Why isn’t Christmas on the solstice?

Some people are aware that Christmas is the de-secularized version of the Yule celebration of ancient times, which is a celebration of the Winter Solstice.  But the Winter Solstice happens anywhere between the 20th and the 23rd of December, and Christmas is on the 25th.  Why isn’t Christmas celebrated on the solstice?

In ancient times, when the Yule was THE celebration of the whole year in terms of scope and duration, people did not take things for granted, because that was tempting the gods to do their worst.  So, every year, the shadow cast by a stone was measured, during the days close to the solstice.  Every day, the shadow would be longer, until one day, there was no difference.  Was this the solstice?  Or was it just a taunt from one of the gods?  The next day, the shadow might be the same again.  Finally, the shadow would change, growing a tiny bit shorter.  Only then did the celebration begin, only then did people feel relief.

December 25 is the first day of every year that on can be sure to see the shadow cast by the Sun at noon get shorter.  December 25 was the first day that people could be sure that the Sun was going to return to the Northern sky, bringing warmth and life back to the world.  Even though Winter was just beginning, it was a time of merriment and feasting, because Summer would come again.  The Yule Tide celebration began with a vigil, held overnight from sunset to sunrise, to attend the Sun in its rebirth, after its journey through the land of the Dead.  Revitalized, renewed, it began the new year.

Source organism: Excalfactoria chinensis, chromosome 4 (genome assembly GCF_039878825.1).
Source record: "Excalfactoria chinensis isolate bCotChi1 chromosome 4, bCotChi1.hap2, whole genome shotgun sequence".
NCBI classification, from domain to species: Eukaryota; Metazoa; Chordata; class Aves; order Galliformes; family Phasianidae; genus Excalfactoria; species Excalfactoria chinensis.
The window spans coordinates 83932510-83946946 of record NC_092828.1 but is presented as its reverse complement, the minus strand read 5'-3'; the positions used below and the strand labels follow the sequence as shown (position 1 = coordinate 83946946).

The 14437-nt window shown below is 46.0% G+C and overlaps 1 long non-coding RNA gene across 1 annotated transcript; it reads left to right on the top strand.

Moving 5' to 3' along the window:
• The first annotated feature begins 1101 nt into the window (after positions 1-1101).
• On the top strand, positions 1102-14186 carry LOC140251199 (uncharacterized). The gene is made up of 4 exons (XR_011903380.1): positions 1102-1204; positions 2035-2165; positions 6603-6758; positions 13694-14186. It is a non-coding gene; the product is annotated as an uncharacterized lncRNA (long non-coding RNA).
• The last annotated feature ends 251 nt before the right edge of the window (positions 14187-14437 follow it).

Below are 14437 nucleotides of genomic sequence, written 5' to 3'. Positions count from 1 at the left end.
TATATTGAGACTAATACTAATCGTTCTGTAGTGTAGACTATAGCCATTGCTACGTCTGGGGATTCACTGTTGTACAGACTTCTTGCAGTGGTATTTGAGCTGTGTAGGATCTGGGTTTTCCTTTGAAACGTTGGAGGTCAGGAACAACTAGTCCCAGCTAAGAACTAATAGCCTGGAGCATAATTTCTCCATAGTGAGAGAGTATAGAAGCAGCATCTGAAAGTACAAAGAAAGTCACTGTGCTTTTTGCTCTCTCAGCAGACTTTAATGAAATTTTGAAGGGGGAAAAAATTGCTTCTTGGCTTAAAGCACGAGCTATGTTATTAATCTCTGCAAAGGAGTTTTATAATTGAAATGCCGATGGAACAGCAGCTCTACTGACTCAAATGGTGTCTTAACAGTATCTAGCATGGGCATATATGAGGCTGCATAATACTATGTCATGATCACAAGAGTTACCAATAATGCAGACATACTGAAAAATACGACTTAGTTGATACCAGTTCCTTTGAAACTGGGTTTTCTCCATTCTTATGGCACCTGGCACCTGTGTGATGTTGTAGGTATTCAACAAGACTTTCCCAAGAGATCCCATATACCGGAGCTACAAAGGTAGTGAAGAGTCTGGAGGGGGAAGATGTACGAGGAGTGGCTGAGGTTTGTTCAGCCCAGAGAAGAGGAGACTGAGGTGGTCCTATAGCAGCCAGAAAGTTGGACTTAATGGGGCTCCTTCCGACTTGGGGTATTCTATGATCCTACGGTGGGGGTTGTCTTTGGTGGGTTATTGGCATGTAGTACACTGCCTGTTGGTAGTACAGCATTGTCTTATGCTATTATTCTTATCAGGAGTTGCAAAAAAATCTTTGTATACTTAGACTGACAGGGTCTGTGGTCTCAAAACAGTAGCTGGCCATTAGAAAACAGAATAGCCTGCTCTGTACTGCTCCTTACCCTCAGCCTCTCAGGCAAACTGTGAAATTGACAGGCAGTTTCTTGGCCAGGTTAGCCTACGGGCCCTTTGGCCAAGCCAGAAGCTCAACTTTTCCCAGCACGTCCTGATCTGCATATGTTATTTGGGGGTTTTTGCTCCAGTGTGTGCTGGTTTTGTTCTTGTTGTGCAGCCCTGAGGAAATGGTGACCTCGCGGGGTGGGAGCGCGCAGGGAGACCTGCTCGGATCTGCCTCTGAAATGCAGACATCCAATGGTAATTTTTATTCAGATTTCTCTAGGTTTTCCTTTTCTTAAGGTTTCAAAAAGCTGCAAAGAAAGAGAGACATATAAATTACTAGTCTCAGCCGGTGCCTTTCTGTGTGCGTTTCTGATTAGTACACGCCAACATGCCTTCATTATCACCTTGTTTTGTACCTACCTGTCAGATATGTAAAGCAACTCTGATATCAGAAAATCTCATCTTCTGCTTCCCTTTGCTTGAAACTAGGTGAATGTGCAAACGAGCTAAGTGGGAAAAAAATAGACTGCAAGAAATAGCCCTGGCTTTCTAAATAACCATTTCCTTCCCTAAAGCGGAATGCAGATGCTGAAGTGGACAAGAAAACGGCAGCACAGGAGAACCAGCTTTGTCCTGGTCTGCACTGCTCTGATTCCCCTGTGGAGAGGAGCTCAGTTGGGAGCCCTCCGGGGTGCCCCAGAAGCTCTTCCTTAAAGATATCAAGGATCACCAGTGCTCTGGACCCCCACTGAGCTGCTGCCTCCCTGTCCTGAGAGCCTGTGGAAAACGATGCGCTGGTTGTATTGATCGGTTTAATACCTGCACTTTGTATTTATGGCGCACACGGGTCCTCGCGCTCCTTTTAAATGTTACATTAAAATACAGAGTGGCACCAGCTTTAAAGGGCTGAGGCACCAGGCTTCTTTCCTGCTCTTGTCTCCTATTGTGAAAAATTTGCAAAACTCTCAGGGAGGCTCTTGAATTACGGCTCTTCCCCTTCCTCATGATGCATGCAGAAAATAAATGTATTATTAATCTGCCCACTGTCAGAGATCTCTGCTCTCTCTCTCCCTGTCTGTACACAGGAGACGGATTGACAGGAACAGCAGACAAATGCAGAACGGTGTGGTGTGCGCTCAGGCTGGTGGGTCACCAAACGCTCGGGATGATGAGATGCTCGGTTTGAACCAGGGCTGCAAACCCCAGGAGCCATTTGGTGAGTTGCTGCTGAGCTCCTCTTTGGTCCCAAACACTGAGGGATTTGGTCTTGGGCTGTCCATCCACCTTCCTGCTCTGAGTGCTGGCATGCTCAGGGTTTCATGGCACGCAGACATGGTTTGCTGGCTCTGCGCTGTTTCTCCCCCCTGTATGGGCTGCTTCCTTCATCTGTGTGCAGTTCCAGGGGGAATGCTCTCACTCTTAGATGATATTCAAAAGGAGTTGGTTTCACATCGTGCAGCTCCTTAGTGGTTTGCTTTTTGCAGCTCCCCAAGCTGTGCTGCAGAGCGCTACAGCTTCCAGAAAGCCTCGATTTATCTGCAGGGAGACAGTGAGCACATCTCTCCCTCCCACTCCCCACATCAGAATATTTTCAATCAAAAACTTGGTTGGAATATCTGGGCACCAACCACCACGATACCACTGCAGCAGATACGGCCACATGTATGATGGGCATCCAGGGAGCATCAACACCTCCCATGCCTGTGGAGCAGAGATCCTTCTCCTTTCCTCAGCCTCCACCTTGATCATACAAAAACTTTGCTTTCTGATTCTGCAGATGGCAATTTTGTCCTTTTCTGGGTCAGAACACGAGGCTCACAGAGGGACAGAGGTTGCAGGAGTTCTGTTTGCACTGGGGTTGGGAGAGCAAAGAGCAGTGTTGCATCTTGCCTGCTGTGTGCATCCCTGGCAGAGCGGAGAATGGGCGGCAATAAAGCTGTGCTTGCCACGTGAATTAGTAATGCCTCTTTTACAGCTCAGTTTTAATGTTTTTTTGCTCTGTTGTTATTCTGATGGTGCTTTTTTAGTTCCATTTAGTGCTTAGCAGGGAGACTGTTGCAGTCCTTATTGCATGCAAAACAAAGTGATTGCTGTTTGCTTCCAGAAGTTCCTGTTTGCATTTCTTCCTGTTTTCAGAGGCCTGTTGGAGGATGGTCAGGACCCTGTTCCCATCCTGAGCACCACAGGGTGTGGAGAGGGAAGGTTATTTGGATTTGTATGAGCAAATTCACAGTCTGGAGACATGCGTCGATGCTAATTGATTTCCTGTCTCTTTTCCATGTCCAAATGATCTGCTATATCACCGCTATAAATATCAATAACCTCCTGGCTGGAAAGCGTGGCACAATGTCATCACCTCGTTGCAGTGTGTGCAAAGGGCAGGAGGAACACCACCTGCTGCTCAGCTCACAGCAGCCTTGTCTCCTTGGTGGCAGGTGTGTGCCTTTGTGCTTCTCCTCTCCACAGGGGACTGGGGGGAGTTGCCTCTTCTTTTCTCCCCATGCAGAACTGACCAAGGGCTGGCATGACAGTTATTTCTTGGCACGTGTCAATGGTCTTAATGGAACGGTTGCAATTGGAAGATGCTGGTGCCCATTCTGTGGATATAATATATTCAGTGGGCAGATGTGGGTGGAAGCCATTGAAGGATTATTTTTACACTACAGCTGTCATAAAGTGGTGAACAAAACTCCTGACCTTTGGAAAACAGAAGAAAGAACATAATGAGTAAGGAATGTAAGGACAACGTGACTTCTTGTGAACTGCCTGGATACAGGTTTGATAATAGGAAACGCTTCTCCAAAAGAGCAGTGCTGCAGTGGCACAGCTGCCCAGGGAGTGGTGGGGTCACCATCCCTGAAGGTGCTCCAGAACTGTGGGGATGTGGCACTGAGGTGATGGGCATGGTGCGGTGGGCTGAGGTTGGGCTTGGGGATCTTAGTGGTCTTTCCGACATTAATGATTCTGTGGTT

The celebration of the Yule was long because travel was difficult, and there was little else to do.  People would allow their hearth to go cold, take their animals, and travel to another dwelling, where they would spend days sharing in the abundance brought by the slaughter of an animal.  After a time, they might travel to another dwelling, and again feast.  Then, they would turn for home, to relight their own hearth, and prepare for the slaughter of one of their own animals.  Thus, the celebration of the Yule often extended into February, as the days grew steadily longer, even though Winter’s grip seemed unbreakable.

The Christian church encountered the Yule when it moved out of the Mediterranean area into the lands to the north.  Both the Byzantine and the Rome branches absorbed the pagan Yule Tide holiday into their calendar, testimony to the widespread observance of this ancient tradition.  Because it was an affront to the leaders of the Christian religion that people would celebrate the Yule and not celebrate Easter,  it was decided to bring the Yule into the Christian religion, by calling it the birthday of Jesus Christ.  Just as was the Sun reborn every year, the pagans could celebrate the birth of the Christian savior at the same time.

This is why Christmas isn’t on the Solstice, even though it is descended from a celebration of the Solstice.

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